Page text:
It’s something every fan of Korean pop music will have to deal with at least once in their life: the mandatory military service of a favorite performer. South Korea requires that all Korean-born men serve in the military full-time for a certain period of time. Men have from age 20 to age 30 to complete their service and the length of service depends on the branch of the military in which they serve. At this time, service requirements are 21 months for the Army and the Marines, 23 months for the Navy, and 24 months for the Air Force. For more information on South Korea’s mandatory military service, click here and here.

What’s a fan to do in circumstances like these? This is a long time to go without updates, events, or new projects from a favorite performer. The performer is also in a potentially dangerous environment, which can be worrying for a fan. How does a fan take care of himself or herself during this difficult time and also continue to support the absent performer? Continue reading

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Tete-a-tete: Grieving entertainment losses with a few simple steps

Thanks to the lightning-fast capabilities of social media, news travels quickly these days and becomes outdated even more quickly. Our minds and hearts, however, haven’t kept pace with the digital revolution. The human psyche is still pretty analog, and we need time to process and grieve distressing and confusing events.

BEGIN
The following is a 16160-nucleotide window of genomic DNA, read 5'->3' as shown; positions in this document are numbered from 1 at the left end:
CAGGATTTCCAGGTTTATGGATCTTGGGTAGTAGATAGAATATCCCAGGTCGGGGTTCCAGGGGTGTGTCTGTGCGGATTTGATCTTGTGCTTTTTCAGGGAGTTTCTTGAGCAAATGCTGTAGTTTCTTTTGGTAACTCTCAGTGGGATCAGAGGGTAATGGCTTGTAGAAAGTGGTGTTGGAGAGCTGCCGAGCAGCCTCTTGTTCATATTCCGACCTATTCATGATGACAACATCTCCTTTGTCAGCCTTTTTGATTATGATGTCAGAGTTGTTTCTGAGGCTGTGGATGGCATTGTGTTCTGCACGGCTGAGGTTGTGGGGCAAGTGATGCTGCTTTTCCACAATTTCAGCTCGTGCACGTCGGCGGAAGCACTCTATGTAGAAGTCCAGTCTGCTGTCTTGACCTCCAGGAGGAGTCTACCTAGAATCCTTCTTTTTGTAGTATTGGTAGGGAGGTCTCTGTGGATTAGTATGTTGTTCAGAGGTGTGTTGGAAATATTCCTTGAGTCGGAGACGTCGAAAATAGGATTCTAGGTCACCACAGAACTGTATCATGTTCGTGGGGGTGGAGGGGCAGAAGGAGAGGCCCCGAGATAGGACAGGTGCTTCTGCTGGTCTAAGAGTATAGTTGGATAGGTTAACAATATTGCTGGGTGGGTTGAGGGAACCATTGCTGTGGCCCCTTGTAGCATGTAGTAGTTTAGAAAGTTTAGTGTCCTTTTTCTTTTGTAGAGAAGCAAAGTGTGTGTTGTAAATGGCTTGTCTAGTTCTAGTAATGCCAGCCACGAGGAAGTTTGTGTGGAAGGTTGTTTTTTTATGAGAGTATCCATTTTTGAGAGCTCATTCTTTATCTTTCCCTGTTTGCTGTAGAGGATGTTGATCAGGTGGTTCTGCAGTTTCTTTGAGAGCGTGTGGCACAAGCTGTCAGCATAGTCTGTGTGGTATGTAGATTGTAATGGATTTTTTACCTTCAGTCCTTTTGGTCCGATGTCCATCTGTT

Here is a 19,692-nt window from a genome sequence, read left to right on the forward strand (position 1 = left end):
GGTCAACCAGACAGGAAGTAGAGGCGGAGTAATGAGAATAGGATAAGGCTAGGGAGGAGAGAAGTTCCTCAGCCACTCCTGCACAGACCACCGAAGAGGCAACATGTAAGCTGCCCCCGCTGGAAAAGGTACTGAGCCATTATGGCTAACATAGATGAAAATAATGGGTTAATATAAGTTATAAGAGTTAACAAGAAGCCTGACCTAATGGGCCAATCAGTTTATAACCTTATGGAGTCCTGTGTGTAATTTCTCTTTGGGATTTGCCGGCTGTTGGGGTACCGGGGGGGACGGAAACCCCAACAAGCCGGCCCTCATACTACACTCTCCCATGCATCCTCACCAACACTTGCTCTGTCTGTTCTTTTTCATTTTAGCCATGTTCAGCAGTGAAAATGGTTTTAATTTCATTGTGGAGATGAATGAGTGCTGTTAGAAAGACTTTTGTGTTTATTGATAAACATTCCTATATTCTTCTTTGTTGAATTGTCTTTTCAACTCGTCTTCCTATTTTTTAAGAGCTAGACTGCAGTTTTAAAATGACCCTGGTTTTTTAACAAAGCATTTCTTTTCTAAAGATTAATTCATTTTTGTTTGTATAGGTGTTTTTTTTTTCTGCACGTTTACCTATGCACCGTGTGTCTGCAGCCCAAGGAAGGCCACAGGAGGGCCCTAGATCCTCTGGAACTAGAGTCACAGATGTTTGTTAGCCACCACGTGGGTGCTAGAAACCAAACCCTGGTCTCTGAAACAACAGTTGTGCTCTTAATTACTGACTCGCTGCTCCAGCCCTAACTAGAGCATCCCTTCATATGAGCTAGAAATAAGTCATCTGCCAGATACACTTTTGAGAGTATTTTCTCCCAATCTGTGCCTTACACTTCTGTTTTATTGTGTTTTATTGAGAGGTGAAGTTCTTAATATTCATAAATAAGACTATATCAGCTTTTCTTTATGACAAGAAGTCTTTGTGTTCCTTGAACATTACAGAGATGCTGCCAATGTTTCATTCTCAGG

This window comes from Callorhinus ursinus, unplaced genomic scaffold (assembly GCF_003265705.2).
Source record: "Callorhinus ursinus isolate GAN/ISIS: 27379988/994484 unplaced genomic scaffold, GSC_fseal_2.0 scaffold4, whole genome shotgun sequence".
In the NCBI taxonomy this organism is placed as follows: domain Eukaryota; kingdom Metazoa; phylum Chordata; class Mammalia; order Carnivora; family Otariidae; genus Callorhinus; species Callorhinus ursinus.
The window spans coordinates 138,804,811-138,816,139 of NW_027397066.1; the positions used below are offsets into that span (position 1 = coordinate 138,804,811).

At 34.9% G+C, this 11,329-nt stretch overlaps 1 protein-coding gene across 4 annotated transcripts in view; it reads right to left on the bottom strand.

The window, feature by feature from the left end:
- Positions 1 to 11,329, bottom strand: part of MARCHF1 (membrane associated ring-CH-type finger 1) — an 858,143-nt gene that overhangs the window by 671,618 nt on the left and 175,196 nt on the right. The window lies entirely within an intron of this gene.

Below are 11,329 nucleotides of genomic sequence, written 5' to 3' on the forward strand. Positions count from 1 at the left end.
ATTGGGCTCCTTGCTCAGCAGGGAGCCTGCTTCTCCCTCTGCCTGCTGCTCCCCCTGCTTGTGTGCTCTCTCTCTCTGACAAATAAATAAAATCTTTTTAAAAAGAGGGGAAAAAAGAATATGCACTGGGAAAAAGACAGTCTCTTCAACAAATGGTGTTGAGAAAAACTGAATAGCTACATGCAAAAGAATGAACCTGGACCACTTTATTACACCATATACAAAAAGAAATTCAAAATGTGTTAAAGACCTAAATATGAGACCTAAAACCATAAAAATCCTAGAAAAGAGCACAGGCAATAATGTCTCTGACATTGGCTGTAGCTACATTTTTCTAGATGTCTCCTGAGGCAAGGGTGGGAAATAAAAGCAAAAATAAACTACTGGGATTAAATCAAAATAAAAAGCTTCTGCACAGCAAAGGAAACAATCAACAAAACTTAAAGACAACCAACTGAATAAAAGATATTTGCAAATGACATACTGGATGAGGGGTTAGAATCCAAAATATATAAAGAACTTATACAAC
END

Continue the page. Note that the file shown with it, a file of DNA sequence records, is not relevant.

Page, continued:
I’m talking, of course, about Zayn’s departure from One Direction.

Unless you happen to be a teenage girl (or the parent of one), a boy band member’s decision to leave his globally-known group at the peak of its fame may not seem all that devastating – that is, until you put it in perspective. Many of us have found ourselves grieving in comparable situations.

For example, depending on your age and your entertainment preferences, how did you feel when the Beatles broke up? How about when Diane left the TV sitcom “Cheers” or when “M*A*S*H” or “Seinfeld” aired their final episodes? Did the deaths of individuals like Jimi Hendrix, Jim Morrison, Kurt Cobain, Jerry Garcia or Whitney Houston shake up your world?

Entertainment has a significant impact on our lives, and it’s not hard to see why. The right song, the right movie or TV show can show us we’re not alone in our experiences and how we see the world. Likewise, entertainment can also serve as a form of escapism, a way to take a break from reality when life gets difficult. Who hasn’t blasted something like the Ramones’ “The Job That Ate My Brain” after a rough day at the office or sobbed their way through “Pretty in Pink” or “Sleepless in Seattle” after a romantic disappointment?